Fall 2012, Winter 2013 and Spring 2013 quarters
- Paul McCreary mathematics, 3-D modeling , Suzanne Simons writing, journalism, sociology , Carl Waluconis , Arlen Speights computer studies , Frances Solomon , Barbara Laners law, political science , Peter Bacho law, creative writing, literature , Dorothy Anderson psychology , Mingxia Li biology, Chinese cultural studies, molecular pharmacology , Tyrus Smith environmental studies, public policy , Gilda Sheppard sociology, cultural and media studies
- Fields of Study
- communications, community studies, cultural studies, education, law and government policy, law and public policy, leadership studies and media arts
- Preparatory for studies or careers in
- social work, education, law, health care, public policy, media literacy, history, organizational management, biomedical sciences, environmental studies, literature, community activism and foreign policy.
The program will explore colonial, postcolonial and neocolonial issues as they are unfolding on local, national and global stages. Colonialism has resurfaced in new forms of neocolonialism that we encounter in our daily lives and work. Emphasis is placed on how to recognize which generations of peoples were oppressed and forced to submit to exploitation and state and/or corporate sponsored tyrannies. Moreover, studies will center on how peoples acquire mental resistance to their hegemony, how to assert individual, family and community values and identities, and how to decipher and reframe meanings from information channeled through mass media. How to analyze the powers at play in societal structures, how to empower oneself and community, and how to understand the ways in which these structures of power and control impact the quality of life for ordinary people at home and abroad are some of the skills you will learn from "Power Player(s)."
This upper division program will examine local, national and foreign policy issues of the postcolonial and neocolonial world in education, health care, social welfare and the environment through interdisciplinary studies of law, bioethics, biomedical sciences, environmental science, the legislative process, organizational management, mathematics modeling, sociology, psychology, American and world history, media literacy, world literature and cultures. Research methods in social and natural sciences and statistics emphasized in this program will present you with a systematic approach and analytical tools to address real life issues in research practice throughout the activities of the program. Information and multimedia technology and biomedical laboratory technology will be employed in hands-on laboratory practice to enhance your academic capacity and power.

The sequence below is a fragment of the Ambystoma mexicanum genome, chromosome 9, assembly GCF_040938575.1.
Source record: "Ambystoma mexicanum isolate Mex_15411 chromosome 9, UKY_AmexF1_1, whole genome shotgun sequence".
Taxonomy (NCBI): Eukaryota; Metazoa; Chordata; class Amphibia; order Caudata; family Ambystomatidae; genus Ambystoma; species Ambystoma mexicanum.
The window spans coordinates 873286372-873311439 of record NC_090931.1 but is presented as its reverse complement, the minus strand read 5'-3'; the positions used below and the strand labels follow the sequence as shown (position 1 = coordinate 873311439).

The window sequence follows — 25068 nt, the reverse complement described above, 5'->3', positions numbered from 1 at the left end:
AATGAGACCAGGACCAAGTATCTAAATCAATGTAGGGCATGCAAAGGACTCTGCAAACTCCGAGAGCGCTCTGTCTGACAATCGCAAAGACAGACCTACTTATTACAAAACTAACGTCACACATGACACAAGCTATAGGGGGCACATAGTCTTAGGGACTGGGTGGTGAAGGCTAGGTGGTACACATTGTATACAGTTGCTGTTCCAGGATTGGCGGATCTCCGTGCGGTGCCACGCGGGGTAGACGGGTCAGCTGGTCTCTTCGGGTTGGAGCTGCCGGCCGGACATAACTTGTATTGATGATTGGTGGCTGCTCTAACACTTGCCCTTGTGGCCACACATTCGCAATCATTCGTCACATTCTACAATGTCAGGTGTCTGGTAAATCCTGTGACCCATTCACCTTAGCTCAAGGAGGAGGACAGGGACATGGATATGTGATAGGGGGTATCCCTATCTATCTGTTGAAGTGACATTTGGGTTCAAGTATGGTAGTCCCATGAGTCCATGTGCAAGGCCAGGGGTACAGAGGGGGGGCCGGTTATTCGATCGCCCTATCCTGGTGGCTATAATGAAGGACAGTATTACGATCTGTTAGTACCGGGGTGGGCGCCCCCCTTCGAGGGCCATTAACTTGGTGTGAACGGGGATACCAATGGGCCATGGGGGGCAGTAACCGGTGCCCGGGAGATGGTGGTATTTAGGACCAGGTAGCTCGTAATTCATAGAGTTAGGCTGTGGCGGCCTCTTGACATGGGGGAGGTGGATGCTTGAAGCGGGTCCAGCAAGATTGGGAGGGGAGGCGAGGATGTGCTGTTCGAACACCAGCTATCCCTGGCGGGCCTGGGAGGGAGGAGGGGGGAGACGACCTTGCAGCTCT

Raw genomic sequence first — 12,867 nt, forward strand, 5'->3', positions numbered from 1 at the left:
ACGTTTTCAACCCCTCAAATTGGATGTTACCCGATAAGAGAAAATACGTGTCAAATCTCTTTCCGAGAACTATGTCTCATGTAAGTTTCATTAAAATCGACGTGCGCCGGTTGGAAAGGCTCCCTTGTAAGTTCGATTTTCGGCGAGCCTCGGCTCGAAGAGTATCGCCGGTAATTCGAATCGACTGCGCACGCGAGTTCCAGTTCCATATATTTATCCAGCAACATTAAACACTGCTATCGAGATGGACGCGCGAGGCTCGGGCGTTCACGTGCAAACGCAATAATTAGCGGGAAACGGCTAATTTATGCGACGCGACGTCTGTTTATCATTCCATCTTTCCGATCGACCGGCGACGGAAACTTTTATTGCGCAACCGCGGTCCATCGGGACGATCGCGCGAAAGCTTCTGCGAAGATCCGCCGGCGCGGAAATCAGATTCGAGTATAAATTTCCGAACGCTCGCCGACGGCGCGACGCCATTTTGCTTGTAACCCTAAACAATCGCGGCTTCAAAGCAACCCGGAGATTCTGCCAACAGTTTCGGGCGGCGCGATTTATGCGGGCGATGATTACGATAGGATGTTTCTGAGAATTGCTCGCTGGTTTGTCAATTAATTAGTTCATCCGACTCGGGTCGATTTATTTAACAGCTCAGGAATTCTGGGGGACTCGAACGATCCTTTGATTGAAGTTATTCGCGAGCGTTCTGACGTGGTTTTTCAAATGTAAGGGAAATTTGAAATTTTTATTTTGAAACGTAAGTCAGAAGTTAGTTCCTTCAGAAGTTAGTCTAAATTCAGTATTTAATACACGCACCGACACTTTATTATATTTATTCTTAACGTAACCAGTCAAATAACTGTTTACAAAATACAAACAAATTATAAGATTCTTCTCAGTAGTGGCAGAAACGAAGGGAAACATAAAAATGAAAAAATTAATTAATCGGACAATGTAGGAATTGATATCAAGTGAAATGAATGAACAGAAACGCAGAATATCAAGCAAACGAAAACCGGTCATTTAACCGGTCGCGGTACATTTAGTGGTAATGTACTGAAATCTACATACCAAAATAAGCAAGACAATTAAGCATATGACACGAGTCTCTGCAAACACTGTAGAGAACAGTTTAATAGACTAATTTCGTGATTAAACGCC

The theme for fall quarter is identifying the problem and clarifying the question. The first quarter of the program will be used to lay the foundation for the rest of the year, both substantively and in terms of the tools necessary to operate effectively in the learning community. We will explore theories, history and practices of colonialism. Colonialism will be analyzed from the perspectives of both political economy and history. In seminars, we will read, discuss and analyze texts that will add to our understanding of the ways in which colonialism and neocolonialism have created unequal distributions of power, wealth and access to resources.
Winter quarter's theme is researching the roots, causes, and potential solutions . We will look at specific contemporary issues of power viewed from a variety of institutional perspectives, most notably in health, education, law, science, government, politics, youth, environment, community development, women's empowerment and human rights. Students will investigate specific issues of unequal distributions of power with the purpose of identifying a particular problem, defining its dimensions, determining its causes, and establishing action plans for its remedy.
In the spring, the theme will progress to implementation. The program will devote the final quarter to the design and implementation of projects to address the issues of unequal distributions of power identified in winter quarter. Seminar groups will combine their efforts to undertake actions to target current imbalances of power in the community. These actions may take the form of educational events, publications, multimedia presentations or art installations. Academic courses will assist in the successful implementation and evaluation of the student group activities.
- Advertised Schedule
- All students attend Tuesdays and two additional days. A standard schedule consists of the core Lyceum course offered on Tuesdays (6 credits) and two 5-credit classes offered on Mondays, Wednesdays and Thursdays.
- Campus Location
- Online Learning
- Enhanced Online Learning
- Greener Store
- Special Expenses
- Approximately $50-$100 for media, lab and/or storage supplies.
- Internship Possibilities
- In spring quarter, with program coordinator and faculty advisor approval.
- May be offered again in
- Offered During
- Day and Evening